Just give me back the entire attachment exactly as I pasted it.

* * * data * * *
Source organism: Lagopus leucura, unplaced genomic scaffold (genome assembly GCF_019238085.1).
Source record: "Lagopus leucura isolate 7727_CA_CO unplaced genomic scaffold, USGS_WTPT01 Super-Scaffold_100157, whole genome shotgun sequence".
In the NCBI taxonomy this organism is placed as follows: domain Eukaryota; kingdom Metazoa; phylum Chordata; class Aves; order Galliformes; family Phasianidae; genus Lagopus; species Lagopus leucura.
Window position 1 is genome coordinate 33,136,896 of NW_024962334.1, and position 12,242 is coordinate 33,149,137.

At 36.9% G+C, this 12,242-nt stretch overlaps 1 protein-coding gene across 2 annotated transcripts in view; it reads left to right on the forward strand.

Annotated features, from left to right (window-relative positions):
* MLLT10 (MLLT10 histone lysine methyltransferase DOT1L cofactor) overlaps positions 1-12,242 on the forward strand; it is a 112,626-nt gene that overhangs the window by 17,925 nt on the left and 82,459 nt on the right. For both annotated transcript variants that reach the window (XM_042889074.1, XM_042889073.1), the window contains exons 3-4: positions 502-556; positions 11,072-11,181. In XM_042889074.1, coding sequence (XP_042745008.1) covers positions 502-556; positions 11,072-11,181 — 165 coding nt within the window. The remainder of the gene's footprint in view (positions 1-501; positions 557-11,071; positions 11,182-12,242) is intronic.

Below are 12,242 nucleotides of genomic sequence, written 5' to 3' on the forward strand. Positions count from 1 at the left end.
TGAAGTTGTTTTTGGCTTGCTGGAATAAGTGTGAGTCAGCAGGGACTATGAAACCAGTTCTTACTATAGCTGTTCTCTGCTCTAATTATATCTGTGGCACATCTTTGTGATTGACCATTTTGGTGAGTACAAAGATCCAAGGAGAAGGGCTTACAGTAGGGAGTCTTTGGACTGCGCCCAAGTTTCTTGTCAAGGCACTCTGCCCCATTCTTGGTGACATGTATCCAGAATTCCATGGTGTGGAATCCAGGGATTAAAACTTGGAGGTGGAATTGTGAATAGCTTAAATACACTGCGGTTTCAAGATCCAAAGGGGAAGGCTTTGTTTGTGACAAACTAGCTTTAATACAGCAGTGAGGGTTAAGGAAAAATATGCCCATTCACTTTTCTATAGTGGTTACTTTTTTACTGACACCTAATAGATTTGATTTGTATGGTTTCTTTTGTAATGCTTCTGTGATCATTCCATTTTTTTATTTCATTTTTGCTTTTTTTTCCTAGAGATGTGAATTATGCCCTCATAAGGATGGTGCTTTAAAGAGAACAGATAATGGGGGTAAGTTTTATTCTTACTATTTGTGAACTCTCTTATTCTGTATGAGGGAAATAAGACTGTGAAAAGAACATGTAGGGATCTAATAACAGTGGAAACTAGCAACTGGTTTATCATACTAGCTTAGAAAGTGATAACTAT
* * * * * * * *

Source organism: Lagopus leucura, unplaced genomic scaffold (genome assembly GCF_019238085.1).
Source record: "Lagopus leucura isolate 7727_CA_CO unplaced genomic scaffold, USGS_WTPT01 Super-Scaffold_100157, whole genome shotgun sequence".
In the NCBI taxonomy this organism is placed as follows: domain Eukaryota; kingdom Metazoa; phylum Chordata; class Aves; order Galliformes; family Phasianidae; genus Lagopus; species Lagopus leucura.
Window position 1 is genome coordinate 33,136,896 of NW_024962334.1, and position 12,242 is coordinate 33,149,137.

At 36.9% G+C, this 12,242-nt stretch overlaps 1 protein-coding gene across 2 annotated transcripts in view; it reads left to right on the forward strand.

Annotated features, from left to right (window-relative positions):
* MLLT10 (MLLT10 histone lysine methyltransferase DOT1L cofactor) overlaps positions 1-12,242 on the forward strand; it is a 112,626-nt gene that overhangs the window by 17,925 nt on the left and 82,459 nt on the right. For both annotated transcript variants that reach the window (XM_042889074.1, XM_042889073.1), the window contains exons 3-4: positions 502-556; positions 11,072-11,181. In XM_042889074.1, coding sequence (XP_042745008.1) covers positions 502-556; positions 11,072-11,181 — 165 coding nt within the window. The remainder of the gene's footprint in view (positions 1-501; positions 557-11,071; positions 11,182-12,242) is intronic.

Below are 12,242 nucleotides of genomic sequence, written 5' to 3' on the forward strand. Positions count from 1 at the left end.
TGAAGTTGTTTTTGGCTTGCTGGAATAAGTGTGAGTCAGCAGGGACTATGAAACCAGTTCTTACTATAGCTGTTCTCTGCTCTAATTATATCTGTGGCACATCTTTGTGATTGACCATTTTGGTGAGTACAAAGATCCAAGGAGAAGGGCTTACAGTAGGGAGTCTTTGGACTGCGCCCAAGTTTCTTGTCAAGGCACTCTGCCCCATTCTTGGTGACATGTATCCAGAATTCCATGGTGTGGAATCCAGGGATTAAAACTTGGAGGTGGAATTGTGAATAGCTTAAATACACTGCGGTTTCAAGATCCAAAGGGGAAGGCTTTGTTTGTGACAAACTAGCTTTAATACAGCAGTGAGGGTTAAGGAAAAATATGCCCATTCACTTTTCTATAGTGGTTACTTTTTTACTGACACCTAATAGATTTGATTTGTATGGTTTCTTTTGTAATGCTTCTGTGATCATTCCATTTTTTTATTTCATTTTTGCTTTTTTTTCCTAGAGATGTGAATTATGCCCTCATAAGGATGGTGCTTTAAAGAGAACAGATAATGGGGGTAAGTTTTATTCTTACTATTTGTGAACTCTCTTATTCTGTATGAGGGAAATAAGACTGTGAAAAGAACATGTAGGGATCTAATAACAGTGGAAACTAGCAACTGGTTTATCATACTAGCTTAGAAAGTGATAACTAT